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Detection of membrane-interacting cytotoxic amyloid intermediates with novel fluorescent probes

Final Report Summary - DETECTAMYLOID (Detection of membrane-interacting cytotoxic amyloid intermediates with novel fluorescent probes)

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Parkinson's disease is the second most common neurodegenerative disease affecting more than 1% of people of over 65 years. It is characterized by the loss of functional dopaminergic neurons and the intracellular accumulation of aggregated, fibrillar amyloid forms of the protein α synuclein (αSyn). Although the precise causes of cellular death are still unclear, misfolding leading to the formation of toxic, oligomeric forms of αSyn are almost certainly involved. The physiological functions of αSyn are tentatively presumed to be associated with vesicle trafficking and fatty acid metabolism, and the membrane-binding capacity of the protein is thought to modulate both its physiological and pathological roles. αSyn is a small (140 amino acids) protein lacking a distinct secondary structure when free in solution but is able to adopt a-helical conformation upon membrane binding or a β-sheet structure upon amyloid fibrillization.

For studying the αSyn membrane binding, we constructed a new Cys-reactive fluorescent probe (ESIPT: excited state intermolecular proton transfer) with high sensitivity to the polarity and H-bonding capacity of the microenvironment and introduced it into the AS molecule at each of several alternative positions spanning the protein sequence. These constructs were used in a series of equilibrium and kinetic (stopped-flow) studies to establish the key membrane parameters that determine the binding and conformation of AS. We also used it to compare the immersion of different αSyn domains into membrane and correlated results with CD and EPR spectroscopy data in order to estimate the conformation and orientation of αSyn on membranes. To study the dissociation of αSyn from membranes we devised an assay based on forming complexes of αSyn with liposomes of certain affinity for the protein, then challenging with liposomes formed with lipids affording higher affinity. The ESIPT probes monitored the changes in environment polarity upon migration of the protein between the liposomes.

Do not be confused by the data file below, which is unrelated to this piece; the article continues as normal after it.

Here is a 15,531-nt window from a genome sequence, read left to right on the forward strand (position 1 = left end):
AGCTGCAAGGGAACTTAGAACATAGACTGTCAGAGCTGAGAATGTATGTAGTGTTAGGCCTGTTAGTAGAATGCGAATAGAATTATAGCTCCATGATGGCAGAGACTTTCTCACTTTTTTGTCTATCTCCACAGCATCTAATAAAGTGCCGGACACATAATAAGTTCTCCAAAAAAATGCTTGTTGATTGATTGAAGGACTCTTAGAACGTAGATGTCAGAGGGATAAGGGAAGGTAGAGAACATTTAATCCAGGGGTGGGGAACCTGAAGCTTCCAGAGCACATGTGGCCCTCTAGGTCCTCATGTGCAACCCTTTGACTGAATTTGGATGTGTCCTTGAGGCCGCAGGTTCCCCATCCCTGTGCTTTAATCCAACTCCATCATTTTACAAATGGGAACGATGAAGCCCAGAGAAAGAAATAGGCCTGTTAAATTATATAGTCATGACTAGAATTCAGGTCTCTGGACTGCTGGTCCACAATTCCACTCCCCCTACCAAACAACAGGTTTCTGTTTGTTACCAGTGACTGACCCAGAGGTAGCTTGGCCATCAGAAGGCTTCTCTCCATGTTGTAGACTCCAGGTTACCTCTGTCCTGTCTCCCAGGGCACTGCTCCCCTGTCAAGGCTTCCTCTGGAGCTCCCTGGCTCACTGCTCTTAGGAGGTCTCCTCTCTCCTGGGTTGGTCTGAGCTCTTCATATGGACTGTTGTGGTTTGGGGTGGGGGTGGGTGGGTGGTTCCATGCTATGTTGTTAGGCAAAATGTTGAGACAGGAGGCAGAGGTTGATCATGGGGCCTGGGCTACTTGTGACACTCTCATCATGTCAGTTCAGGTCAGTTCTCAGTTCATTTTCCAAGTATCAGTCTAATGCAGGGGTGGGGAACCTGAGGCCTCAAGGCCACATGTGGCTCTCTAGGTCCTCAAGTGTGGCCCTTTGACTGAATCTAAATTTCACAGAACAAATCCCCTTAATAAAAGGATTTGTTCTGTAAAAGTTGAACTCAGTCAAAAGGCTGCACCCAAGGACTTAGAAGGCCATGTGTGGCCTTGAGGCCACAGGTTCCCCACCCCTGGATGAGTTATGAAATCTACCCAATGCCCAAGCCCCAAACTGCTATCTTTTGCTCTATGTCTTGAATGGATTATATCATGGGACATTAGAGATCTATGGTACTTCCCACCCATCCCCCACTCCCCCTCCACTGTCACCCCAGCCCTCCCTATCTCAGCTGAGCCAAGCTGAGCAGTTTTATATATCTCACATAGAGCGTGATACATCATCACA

We have determined that αSyn binds either negatively charged membranes or rigid neutral membranes of high curvature. Binding to neutral membranes likely depends on the presence of membrane defects and the maximal protein to lipid ratio is lower in that case. The protein density on membranes also affects the conformation of αSyn. At high protein to lipid ratio it binds mostly through the N-terminus with less involvement of the hydrophobic NAC region. We have also shown that binding of αSyn to membranes is reversible and that the protein can migrate between membranes varying in lipid composition.

The potential impact of this study is great because it reveals the propensity of αSyn for binding to a number of intracellular compartments and documented this property by quantitative techniques. Thus, one has gained quantitative kinetic data for the binding of αSyn to membranes, information not previously available in the literature. One must assume that the consequences will vary depending upon whether a physiological (e.g. synaptic transmission) or pathological (impairment of protein quality control and of cellular energy metabolism) is involved. For example, exposure of αSyn to an acidic microenvironment (as in liposomes) is likely to induce its amyloid transformation, e.g. to fibrillar forms.

By themselves, such structures may not be injurious to the cell yet their physical and secondary interactions may well be We have not investigated the consequences of post-translational modifications of αSyn but these are undoubtedly very important as well. In addition, the interactions of αSyn with other proteins (and membranes) is likely to be just as (or even more) important as with itself. Has one gained new insights into drug development strategies from our study? Not directly although the perception that the intracellular targetting of αSyn, in addition to its level of expression, may be constitute a focus for selection strategies.

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